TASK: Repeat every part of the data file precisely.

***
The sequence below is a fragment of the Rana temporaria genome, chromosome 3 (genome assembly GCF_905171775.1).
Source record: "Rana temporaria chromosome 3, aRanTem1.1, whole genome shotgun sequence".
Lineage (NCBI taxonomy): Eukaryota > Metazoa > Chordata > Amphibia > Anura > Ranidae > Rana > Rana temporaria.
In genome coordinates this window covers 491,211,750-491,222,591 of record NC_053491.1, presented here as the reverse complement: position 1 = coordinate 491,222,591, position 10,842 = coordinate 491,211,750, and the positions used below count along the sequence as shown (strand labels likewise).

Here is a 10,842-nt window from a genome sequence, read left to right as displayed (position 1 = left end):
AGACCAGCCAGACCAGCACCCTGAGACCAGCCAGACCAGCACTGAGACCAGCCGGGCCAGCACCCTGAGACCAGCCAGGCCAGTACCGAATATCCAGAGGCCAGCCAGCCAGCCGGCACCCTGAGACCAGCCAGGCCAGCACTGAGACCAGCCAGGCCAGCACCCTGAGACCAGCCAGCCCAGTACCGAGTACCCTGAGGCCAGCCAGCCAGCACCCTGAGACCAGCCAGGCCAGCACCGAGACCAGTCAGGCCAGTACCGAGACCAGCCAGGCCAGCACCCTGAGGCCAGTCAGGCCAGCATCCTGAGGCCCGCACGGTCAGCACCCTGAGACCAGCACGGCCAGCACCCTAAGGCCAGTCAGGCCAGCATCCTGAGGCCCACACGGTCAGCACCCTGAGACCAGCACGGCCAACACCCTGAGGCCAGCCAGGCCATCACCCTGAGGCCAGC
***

The sequence below is a fragment of the Rana temporaria genome, chromosome 3 (genome assembly GCF_905171775.1).
Source record: "Rana temporaria chromosome 3, aRanTem1.1, whole genome shotgun sequence".
Lineage (NCBI taxonomy): Eukaryota > Metazoa > Chordata > Amphibia > Anura > Ranidae > Rana > Rana temporaria.
In genome coordinates this window covers 491,211,750-491,222,591 of record NC_053491.1, presented here as the reverse complement: position 1 = coordinate 491,222,591, position 10,842 = coordinate 491,211,750, and the positions used below count along the sequence as shown (strand labels likewise).

Here is a 10,842-nt window from a genome sequence, read left to right as displayed (position 1 = left end):
AGACCAGCCAGACCAGCACCCTGAGACCAGCCAGACCAGCACTGAGACCAGCCGGGCCAGCACCCTGAGACCAGCCAGGCCAGTACCGAATATCCAGAGGCCAGCCAGCCAGCCGGCACCCTGAGACCAGCCAGGCCAGCACTGAGACCAGCCAGGCCAGCACCCTGAGACCAGCCAGCCCAGTACCGAGTACCCTGAGGCCAGCCAGCCAGCACCCTGAGACCAGCCAGGCCAGCACCGAGACCAGTCAGGCCAGTACCGAGACCAGCCAGGCCAGCACCCTGAGGCCAGTCAGGCCAGCATCCTGAGGCCCGCACGGTCAGCACCCTGAGACCAGCACGGCCAGCACCCTAAGGCCAGTCAGGCCAGCATCCTGAGGCCCACACGGTCAGCACCCTGAGACCAGCACGGCCAACACCCTGAGGCCAGCCAGGCCATCACCCTGAGGCCAGC